On Doubt and Faith

But Thomas, one of the twelve, called Didymus, was not with them when Jesus came.

The other disciples therefore said unto him, We have seen the Lord. But he said unto

them, Except I shall see in his hands the print of the nails, and put my finger into the

print of the nails, and thrust my hand into his side, I will not believe. (John 20: 24-25)

It is amazing how seemingly disparate ideas sometimes coalesce into insights, our mind

capturing a phrase or a line, here and there, and constructing something that matters to

us, as individuals. I had this experience yesterday.

Last evening I had a conversation with a very dear friend in which I expressed many of

my fears about the collapse of our ‘house of cards civilization’ – what I only half-jokingly

refer to as Armageddon. My friend, one of the few genuine Christians that I have ever

known, spoke to me about how her (our) faith saves us from fear. Her faith-based

wisdom – with respect to fears of Armageddon and also to the normally-held fears in our

day-to- day lives – was reassuring. But I admit I had my doubts.

The conversation then ranged further when my friend spoke of the unprecedented

movement in our public discourses towards ‘Groupthink’, the phenomenon where

people, in order to be in harmony and conformity with others, just go along with

whatever thoughts seem to be most accepted. Groupthink is made all the worse by

people being intolerant of dissent – intolerant of doubters. Indeed, there are incredible

‘chilling effects’ caused by intolerance of free thought in contemporary society; today

many more people are now afraid to express dissenting opinions, and I believe they are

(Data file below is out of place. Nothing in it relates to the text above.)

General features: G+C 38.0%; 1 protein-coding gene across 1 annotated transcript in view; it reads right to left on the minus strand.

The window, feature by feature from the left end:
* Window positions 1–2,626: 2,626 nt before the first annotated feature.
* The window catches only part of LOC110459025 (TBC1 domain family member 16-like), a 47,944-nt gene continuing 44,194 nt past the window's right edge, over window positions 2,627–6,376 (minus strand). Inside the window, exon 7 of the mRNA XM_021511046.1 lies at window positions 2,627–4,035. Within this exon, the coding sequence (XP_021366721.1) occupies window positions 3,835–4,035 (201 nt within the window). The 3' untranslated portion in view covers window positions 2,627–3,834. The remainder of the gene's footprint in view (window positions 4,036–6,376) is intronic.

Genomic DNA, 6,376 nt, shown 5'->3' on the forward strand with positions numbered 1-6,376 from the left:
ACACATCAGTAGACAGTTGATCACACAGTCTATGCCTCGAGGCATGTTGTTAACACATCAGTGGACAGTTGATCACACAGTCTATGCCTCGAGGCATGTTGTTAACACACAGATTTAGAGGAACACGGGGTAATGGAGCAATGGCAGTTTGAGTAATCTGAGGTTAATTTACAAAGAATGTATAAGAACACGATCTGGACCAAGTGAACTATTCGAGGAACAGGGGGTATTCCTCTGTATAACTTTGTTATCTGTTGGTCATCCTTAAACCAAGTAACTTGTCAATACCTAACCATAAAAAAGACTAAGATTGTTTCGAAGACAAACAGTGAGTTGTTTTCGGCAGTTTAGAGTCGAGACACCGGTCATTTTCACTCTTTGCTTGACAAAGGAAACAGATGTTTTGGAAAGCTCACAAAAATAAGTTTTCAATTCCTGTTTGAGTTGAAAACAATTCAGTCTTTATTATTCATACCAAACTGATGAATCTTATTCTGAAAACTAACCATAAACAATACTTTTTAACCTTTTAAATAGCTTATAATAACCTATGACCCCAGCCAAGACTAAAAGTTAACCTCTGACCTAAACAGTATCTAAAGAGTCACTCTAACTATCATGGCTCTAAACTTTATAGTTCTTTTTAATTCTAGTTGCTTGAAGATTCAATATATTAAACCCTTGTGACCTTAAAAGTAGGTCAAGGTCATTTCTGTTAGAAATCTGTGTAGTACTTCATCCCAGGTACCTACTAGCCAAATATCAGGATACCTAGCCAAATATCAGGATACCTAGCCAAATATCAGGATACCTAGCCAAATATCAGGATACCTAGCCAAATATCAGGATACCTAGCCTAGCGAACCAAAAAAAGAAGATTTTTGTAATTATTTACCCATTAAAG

also afraid to think dissenting opinions. We have entered an era where conformity to

generally-expressed beliefs (which I might add are not the same as generally-held

beliefs) by mainstream media, politicians, and social leaders, is valued over Truth. And

even in cases where dissenting opinions are no truer, the process of dissent is


Groupthink, and the expectation that we must conform in our thoughts with the thoughts

of others, is found everywhere in life. It is found in the Christian Community. In my

heart-of- hearts, I have my own personal brand of faith in God, in Jesus, and in the truth

of Christian teachings. But I also have, like Thomas, doubts.

I worry about my doubts, but cling to them because I seek truth over what others would

have me believe. In the wee hours of this morning, unable to sleep and with tortured

thoughts in my mind, I picked up a book I have been reading, Lord Avebury’s The

pleasures of life (1889) and saw these five reassuring words:

“Doubt does not exclude faith”

Lord Avebury, by way of explanation, went on to quote four lines of the poet Tennyson:

Perplext in faith, but pure in deeds,

At last he beat his music out.

There lives more faith in honest doubt,

Believe me, than in half the creeds

It is the honesty of the heart that is the crucial thing. Lord Avebury’s five words

resonated with me, as they allow me to accept my doubt while still having faith – and not

Groupthink faith. On reading John 20:24-29 I felt my doubts somehow vindicated. For

Jesus embraced Thomas’s doubt; Thomas, an honest man found his Lord, his God

whilst staying true to himself:

Then saith he to Thomas, Reach hither thy finger, and behold my hands; and reach

hither thy hand, and thrust [it] into my side: and be not faithless, but believing.

28 And Thomas answered and said unto him, My Lord and my God.

29 Jesus saith unto him, Thomas, because thou hast seen me, thou hast believed:

blessed [are] they that have not seen, and [yet] have believed. (John 20: 27-29)

And indeed, with the reassurance that Jesus cares too for doubters, I will hope that I

will, to paraphrase Tennyson, “At last beat my music of faith out”.

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